Finance Secretary Derek Mackay on why Scotland is a great place to invest
As Finance Secretary one part of my job I enjoy the most is speaking to - and hearing from - companies and investors about why Scotland is such a great place to do business and invest in. We know it is, but it is hugely encouraging to hear others echoing those sentiments as I did at an investment breakfast, hosted by the Scottish Cities Alliance, Scottish Development International and Scottish Enterprise, at Scotland House in London last month.
It was my first visit to Scotland House – our new innovation and investment hub in the centre of London. It’s tangible evidence of our commitment to be active and engaged in London and its markets and opportunities. We aim to make it the ‘go to’ place for Scottish organisations – where they can meet and build relationships with new and existing clients and investors. I would encourage those of you who see London as being important to achieving the growth ambitions of your businesses to take a look at what’s available – it really highlights the best Scotland has to offer.
Scotland is open for business. It’s a phrase that we use regularly but it’s one we firmly believe in. There is evidence to back this up as the results of the 2017 EY Attractiveness survey shows that in 2016, Scotland secured more Foreign Direct Investment projects than any part of the UK outside London for the fifth year in a row.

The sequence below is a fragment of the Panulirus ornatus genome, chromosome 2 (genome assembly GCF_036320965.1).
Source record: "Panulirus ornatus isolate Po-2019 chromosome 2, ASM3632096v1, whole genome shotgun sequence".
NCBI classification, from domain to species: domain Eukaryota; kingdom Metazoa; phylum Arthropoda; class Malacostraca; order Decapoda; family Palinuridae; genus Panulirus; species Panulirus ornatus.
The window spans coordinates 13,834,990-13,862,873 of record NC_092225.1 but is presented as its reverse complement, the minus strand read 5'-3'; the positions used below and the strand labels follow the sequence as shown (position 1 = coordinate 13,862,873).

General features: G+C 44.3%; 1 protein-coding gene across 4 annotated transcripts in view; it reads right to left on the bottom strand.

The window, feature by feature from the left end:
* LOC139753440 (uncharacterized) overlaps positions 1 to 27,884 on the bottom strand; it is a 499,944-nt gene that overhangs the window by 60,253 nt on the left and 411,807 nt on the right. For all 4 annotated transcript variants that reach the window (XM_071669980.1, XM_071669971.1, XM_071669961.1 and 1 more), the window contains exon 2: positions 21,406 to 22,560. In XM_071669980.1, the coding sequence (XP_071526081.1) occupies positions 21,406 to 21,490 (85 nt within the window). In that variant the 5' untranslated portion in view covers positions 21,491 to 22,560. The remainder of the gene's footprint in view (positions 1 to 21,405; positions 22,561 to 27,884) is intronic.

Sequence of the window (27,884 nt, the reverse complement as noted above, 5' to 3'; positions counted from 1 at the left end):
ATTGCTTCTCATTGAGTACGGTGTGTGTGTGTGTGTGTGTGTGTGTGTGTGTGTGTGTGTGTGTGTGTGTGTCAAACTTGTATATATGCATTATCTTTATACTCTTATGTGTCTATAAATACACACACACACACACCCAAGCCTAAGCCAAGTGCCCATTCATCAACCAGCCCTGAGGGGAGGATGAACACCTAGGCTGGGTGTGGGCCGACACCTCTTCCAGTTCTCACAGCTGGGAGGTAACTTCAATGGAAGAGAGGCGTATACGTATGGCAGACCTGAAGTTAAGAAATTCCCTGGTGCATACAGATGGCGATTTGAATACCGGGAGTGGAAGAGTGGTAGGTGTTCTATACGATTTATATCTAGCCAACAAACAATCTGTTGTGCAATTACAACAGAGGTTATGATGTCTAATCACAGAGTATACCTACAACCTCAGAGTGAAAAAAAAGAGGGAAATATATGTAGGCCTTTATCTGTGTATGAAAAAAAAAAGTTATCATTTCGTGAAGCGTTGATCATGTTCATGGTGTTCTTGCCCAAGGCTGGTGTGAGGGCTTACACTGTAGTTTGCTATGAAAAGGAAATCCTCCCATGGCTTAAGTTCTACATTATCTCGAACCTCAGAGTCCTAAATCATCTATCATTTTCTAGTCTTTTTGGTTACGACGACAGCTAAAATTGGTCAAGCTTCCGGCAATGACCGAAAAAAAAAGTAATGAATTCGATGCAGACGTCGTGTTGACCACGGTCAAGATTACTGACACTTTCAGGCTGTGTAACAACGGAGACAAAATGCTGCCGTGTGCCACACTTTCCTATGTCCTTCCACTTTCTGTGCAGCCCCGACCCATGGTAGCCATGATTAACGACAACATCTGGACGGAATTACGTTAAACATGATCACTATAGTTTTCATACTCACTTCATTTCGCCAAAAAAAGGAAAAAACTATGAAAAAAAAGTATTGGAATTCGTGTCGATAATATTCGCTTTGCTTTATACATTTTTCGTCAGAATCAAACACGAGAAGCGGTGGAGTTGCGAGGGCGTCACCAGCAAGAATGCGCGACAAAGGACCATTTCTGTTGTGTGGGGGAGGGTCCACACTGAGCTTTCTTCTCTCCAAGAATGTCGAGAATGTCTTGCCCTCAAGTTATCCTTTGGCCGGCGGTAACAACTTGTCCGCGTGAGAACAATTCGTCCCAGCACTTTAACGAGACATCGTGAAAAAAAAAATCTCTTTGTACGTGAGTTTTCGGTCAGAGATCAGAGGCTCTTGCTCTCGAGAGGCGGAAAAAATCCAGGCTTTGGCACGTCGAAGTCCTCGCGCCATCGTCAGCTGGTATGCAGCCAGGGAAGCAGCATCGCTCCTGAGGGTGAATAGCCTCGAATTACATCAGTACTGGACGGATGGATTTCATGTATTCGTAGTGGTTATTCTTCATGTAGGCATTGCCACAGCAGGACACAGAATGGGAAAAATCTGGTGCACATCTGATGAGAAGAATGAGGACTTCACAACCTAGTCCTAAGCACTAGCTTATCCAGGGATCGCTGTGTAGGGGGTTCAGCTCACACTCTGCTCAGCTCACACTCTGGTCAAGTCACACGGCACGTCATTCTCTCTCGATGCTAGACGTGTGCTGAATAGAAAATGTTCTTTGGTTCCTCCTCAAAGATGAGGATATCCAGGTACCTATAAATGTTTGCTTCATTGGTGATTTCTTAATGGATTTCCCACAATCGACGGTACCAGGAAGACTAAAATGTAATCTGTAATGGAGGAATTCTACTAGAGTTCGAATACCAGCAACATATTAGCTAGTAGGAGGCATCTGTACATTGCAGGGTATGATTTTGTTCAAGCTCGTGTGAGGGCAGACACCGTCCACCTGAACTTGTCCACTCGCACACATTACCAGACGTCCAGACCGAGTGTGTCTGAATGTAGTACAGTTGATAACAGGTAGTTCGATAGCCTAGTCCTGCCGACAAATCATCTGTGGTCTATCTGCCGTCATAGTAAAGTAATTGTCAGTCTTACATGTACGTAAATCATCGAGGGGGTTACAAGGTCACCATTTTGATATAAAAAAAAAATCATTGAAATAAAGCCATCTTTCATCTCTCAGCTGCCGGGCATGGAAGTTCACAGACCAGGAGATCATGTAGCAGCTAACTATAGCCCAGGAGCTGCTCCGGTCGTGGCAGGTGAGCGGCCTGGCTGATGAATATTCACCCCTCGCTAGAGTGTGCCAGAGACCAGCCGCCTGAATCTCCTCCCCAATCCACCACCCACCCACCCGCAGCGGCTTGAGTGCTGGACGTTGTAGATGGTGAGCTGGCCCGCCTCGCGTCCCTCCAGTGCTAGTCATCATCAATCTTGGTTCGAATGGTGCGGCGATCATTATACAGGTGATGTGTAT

It’s great news for our cities as well, with Glasgow, Edinburgh and Aberdeen all featuring in the UK’s top ten cities for inward investment.
Cities and their regions are the engines of our economy. That’s why the Scottish Government is investing £760 million over the next 10-20 years in Glasgow, Aberdeen and Inverness through City Region Deals. Glasgow and Aberdeen alone estimate that their deals will deliver more than 32,000 jobs.
Investors have shown a keen interest in our planning reform. An effective planning system allows towns and cities to live up to their potential. We have recently concluded a consultation on 20 key proposals for change covering; plans, people, housing and infrastructure and resourcing. Together these changes form a coherent programme that build on, strengthen and enhance the performance of our planning system.
On 1 June we introduced changes to the planning application fees in Scotland. Fee income does not cover the full cost of processing planning applications and these changes do not affect the majority of applications. For those that are, the new maximum will be £125,000, about half of the maximum in England. The fee increase provided will help support planning authority performance improvement. At the other end of the spectrum, our proposals for change include rebranding and broadening the scope of simplified planning zones, removing the need for planning applications, where proposals are in line with the SPZ scheme.
All areas of Scotland need to flourish if we are to deliver on our economic ambitions to increase inclusive growth. I’m grateful to the Scottish Cities Alliance for helping us to achieve this.